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The Need for Universal After-School Care

The conversation about the childcare crisis often revolves around families with children under five, but parents and guardians with school-aged children face many of the same barriers to finding care, especially in the afternoons, when school ends and parents are still at work. This article, by Vox senior policy writer Rachel Cohen, looks deeply at the causes and effects of inadequate access to after-school care.

According to Cohen, while about 8 million children are currently enrolled in after-school programs, nearly 25 million more children would be enrolled if a program were available to them. Cost is the number one barrier that parents face when attempting to enroll their child in afterschool, but there is also a lack of sufficient workforce, especially after the COVID-19 pandemic, to create enough available slots for all the children in need of care. The reasons why are grim: Afterschool teachers are usually asked to work for low-pay hourly wages, on a part-time, seasonal basis, with no benefits. They can usually make significantly more money and earn benefits working for chain employers like Target, Starbucks, and Walmart.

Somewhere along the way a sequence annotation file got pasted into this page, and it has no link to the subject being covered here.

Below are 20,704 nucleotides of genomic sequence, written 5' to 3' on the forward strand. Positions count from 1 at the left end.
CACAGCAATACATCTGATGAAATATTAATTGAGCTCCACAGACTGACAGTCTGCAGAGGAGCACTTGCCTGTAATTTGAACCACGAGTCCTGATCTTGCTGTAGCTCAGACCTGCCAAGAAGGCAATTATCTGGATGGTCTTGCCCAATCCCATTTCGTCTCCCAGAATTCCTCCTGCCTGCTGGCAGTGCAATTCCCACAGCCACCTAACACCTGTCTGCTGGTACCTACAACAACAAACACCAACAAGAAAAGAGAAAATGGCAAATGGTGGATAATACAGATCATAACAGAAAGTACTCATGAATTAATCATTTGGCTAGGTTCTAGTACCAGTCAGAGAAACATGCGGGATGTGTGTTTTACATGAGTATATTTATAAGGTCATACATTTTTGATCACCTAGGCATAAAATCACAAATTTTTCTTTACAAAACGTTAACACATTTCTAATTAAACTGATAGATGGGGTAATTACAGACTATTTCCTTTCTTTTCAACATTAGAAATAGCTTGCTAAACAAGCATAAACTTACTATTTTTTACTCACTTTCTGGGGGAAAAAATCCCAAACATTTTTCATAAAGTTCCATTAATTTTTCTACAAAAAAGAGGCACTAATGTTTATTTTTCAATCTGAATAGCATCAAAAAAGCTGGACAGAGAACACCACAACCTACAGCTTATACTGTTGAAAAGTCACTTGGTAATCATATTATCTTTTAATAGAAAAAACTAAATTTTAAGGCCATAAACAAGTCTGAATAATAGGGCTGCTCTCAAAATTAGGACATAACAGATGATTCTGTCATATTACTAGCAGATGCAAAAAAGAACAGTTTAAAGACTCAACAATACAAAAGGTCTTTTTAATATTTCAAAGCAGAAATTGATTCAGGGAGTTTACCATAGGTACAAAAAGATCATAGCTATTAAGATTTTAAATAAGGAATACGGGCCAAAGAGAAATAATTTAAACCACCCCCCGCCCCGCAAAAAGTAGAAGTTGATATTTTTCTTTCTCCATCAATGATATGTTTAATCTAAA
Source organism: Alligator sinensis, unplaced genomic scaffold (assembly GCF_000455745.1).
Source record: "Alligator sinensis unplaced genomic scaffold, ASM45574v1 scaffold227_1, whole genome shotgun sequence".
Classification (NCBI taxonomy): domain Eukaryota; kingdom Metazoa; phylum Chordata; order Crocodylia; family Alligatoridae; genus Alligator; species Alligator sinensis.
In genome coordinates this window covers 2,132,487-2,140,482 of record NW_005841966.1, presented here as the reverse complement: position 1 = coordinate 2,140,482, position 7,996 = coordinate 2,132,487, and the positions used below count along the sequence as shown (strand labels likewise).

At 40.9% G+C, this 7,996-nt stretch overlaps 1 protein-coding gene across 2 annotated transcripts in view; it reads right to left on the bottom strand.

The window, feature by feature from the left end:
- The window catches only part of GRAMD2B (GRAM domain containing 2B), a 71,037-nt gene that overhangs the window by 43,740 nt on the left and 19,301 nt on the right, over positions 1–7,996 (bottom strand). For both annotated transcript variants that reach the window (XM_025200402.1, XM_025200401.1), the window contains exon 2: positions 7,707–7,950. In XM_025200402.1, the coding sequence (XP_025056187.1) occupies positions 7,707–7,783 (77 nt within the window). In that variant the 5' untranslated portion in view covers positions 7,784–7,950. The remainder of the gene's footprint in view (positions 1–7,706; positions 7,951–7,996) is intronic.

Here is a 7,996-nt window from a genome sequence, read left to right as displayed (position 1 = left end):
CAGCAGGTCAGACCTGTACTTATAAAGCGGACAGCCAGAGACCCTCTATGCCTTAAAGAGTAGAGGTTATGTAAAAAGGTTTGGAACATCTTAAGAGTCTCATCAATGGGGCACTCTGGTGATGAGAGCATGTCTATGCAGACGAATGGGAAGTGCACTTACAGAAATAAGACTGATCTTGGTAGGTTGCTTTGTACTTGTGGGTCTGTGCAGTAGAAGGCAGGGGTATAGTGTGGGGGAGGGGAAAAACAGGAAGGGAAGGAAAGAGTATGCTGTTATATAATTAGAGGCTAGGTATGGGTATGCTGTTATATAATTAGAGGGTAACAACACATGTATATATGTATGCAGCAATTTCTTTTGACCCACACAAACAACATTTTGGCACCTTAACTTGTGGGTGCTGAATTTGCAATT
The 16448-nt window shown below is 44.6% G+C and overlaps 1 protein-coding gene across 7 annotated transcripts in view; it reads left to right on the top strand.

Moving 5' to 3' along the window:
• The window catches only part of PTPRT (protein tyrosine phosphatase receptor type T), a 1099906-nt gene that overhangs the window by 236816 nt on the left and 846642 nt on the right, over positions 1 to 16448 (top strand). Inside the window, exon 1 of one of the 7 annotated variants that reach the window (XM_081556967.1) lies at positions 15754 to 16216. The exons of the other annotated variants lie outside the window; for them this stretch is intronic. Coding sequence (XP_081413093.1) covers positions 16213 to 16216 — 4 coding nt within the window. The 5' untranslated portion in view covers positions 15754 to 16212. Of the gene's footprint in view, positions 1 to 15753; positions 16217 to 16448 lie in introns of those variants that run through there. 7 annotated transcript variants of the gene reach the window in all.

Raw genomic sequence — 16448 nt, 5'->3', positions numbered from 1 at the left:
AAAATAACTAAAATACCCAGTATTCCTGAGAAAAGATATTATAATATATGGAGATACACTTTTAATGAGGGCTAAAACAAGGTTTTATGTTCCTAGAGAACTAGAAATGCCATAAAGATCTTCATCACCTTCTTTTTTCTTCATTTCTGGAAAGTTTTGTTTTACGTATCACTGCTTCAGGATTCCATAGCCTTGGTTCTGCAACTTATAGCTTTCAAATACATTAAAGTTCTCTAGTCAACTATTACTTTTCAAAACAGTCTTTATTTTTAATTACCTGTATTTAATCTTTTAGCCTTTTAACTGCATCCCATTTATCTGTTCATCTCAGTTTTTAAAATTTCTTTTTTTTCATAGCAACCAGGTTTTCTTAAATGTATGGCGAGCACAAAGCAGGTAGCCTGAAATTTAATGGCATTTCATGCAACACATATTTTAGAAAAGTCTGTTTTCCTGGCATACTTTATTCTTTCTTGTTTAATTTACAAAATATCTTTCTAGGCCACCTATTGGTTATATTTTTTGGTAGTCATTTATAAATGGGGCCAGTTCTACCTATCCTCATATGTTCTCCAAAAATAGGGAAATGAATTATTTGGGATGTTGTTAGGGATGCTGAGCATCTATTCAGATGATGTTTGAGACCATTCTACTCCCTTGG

Cohen looks to examples set by California—“the only state in the nation that has taken it upon itself to invest robustly in after-school care”—and discusses how it’s used substantial public funding to address the financial concerns of both parents and after-school teachers. Cohen calls on the rest of the nation to show the kind of investment California has and work towards “universal after school care.”

Take a look:

America’s after-school afterthought

The after-school registration date — May 9, 2022 — was long marked on Liz Baltaro’s calendar. A family medicine doctor in Durham, North Carolina, she felt acute pressure to land spots for her twin boys, then 7 years old, in their school district’s after-school program. Baltaro and her husband Ben have no parents or other relatives living nearby and no option to work remotely. Elementary school ends in the early afternoon, but she can’t leave her job until after 5 pm.

That day, Baltaro woke up before sunrise and started refreshing her phone. When applications finally opened roughly three hours later, she signed up, in between seeing patients. Reading the confirmation email at 9:17 am, she breathed a sigh of relief.

More than two months later, with the first day of school rapidly approaching, Baltaro received a strange, vague email, listing strategies Durham Public Schools was taking to “recruit and hire staff” and “accommodate waitlisted students.” She called the district and learned her kids — along with 720 other children — had been waitlisted. Amid a headline-making national labor shortage, the district needed to hire over 60 new employees to cover the demand.

“Our choices are either after-care or my husband forfeits his job, which really isn’t tenable for us,” Baltaro said.

Image via Vox


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